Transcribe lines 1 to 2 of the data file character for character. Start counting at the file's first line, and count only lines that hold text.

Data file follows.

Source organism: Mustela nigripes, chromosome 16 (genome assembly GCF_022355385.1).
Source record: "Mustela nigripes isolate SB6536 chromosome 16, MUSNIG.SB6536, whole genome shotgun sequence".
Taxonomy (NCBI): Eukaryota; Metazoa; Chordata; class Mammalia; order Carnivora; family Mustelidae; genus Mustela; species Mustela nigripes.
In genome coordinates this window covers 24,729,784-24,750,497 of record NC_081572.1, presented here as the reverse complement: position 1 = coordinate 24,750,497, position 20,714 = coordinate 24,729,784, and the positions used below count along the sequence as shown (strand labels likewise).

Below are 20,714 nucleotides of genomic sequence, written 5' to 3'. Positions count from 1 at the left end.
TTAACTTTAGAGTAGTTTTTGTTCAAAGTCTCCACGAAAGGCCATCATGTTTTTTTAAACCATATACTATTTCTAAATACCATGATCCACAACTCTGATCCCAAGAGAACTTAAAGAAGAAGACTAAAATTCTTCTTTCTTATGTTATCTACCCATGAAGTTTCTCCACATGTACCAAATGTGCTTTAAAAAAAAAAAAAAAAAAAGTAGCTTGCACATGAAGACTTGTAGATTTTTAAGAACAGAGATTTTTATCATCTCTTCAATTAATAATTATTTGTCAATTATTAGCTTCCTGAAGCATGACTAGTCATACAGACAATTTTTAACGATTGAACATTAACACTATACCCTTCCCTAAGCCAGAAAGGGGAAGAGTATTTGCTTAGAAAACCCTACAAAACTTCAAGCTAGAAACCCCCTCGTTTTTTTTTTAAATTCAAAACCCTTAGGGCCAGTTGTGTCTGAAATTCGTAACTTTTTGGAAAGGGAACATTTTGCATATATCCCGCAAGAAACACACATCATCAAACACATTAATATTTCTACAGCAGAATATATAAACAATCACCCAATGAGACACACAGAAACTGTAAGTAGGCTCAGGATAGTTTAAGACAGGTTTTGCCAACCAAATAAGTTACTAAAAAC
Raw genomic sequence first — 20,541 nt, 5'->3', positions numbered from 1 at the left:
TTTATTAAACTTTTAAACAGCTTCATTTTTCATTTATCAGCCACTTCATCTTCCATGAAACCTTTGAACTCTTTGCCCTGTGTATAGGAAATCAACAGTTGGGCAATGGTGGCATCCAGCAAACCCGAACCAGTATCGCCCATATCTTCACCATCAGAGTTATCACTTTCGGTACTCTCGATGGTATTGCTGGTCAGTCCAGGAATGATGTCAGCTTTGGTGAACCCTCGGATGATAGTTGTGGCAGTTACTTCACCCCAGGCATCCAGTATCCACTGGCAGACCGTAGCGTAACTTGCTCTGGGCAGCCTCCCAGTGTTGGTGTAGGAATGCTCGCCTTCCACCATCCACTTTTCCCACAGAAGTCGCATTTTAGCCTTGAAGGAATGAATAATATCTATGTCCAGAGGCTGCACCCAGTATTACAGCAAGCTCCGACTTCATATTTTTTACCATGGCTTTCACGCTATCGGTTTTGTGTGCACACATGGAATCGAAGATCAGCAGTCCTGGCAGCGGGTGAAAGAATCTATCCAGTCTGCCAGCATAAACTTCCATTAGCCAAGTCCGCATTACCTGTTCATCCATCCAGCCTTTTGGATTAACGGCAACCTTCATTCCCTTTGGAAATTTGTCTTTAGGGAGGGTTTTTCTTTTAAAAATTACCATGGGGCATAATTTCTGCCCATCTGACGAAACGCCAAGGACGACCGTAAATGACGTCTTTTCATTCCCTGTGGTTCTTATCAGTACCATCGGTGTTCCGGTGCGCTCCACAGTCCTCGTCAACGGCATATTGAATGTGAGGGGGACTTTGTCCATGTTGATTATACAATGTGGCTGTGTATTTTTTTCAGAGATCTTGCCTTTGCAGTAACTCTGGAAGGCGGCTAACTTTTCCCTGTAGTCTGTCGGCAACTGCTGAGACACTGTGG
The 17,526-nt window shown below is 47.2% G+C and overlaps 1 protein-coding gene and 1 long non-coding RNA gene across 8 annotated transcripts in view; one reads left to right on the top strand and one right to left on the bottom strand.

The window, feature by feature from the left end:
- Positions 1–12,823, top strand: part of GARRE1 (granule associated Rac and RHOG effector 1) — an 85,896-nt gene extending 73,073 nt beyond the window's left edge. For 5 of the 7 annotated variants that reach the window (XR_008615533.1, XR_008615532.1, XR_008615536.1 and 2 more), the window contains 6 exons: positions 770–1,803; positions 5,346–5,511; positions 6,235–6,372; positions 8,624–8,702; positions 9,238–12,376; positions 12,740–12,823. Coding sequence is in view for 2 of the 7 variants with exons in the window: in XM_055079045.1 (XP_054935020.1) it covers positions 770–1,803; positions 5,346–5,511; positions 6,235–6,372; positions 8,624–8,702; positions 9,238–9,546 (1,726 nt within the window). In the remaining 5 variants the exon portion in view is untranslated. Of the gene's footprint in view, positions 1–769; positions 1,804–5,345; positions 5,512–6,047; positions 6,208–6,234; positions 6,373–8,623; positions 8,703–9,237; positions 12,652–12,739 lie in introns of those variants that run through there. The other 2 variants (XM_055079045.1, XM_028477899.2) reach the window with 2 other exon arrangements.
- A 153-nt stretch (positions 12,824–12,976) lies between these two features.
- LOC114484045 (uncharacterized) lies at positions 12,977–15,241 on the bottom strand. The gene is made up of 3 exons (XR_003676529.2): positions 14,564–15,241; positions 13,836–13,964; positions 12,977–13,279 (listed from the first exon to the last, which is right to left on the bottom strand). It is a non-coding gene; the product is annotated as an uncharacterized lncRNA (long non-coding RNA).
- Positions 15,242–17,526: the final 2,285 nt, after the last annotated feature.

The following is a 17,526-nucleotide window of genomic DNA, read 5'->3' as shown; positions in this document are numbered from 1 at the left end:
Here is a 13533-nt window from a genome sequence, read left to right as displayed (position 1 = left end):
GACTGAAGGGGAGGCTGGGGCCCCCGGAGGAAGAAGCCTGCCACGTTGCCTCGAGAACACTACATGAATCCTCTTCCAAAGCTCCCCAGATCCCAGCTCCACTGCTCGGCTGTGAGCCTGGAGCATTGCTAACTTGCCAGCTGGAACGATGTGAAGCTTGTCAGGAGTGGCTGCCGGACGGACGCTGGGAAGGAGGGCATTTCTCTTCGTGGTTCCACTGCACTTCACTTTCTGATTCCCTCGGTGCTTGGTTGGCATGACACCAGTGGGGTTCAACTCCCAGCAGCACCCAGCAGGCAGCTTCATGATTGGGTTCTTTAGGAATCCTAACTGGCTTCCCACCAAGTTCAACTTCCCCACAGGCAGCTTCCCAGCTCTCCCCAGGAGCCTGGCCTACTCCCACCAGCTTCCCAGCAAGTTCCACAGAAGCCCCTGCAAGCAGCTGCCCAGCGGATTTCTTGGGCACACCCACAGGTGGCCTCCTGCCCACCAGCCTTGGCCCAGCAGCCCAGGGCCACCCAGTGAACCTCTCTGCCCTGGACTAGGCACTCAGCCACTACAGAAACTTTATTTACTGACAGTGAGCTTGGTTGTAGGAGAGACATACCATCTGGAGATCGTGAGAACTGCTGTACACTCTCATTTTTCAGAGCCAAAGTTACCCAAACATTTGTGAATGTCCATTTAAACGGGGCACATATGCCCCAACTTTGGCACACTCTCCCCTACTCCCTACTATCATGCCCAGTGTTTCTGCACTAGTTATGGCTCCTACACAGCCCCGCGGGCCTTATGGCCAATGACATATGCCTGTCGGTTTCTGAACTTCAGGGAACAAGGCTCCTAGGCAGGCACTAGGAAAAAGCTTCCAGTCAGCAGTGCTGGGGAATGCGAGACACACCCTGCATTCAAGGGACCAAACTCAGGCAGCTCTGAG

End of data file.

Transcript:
Source organism: Mustela nigripes, chromosome 16 (genome assembly GCF_022355385.1).
Source record: "Mustela nigripes isolate SB6536 chromosome 16, MUSNIG.SB6536, whole genome shotgun sequence".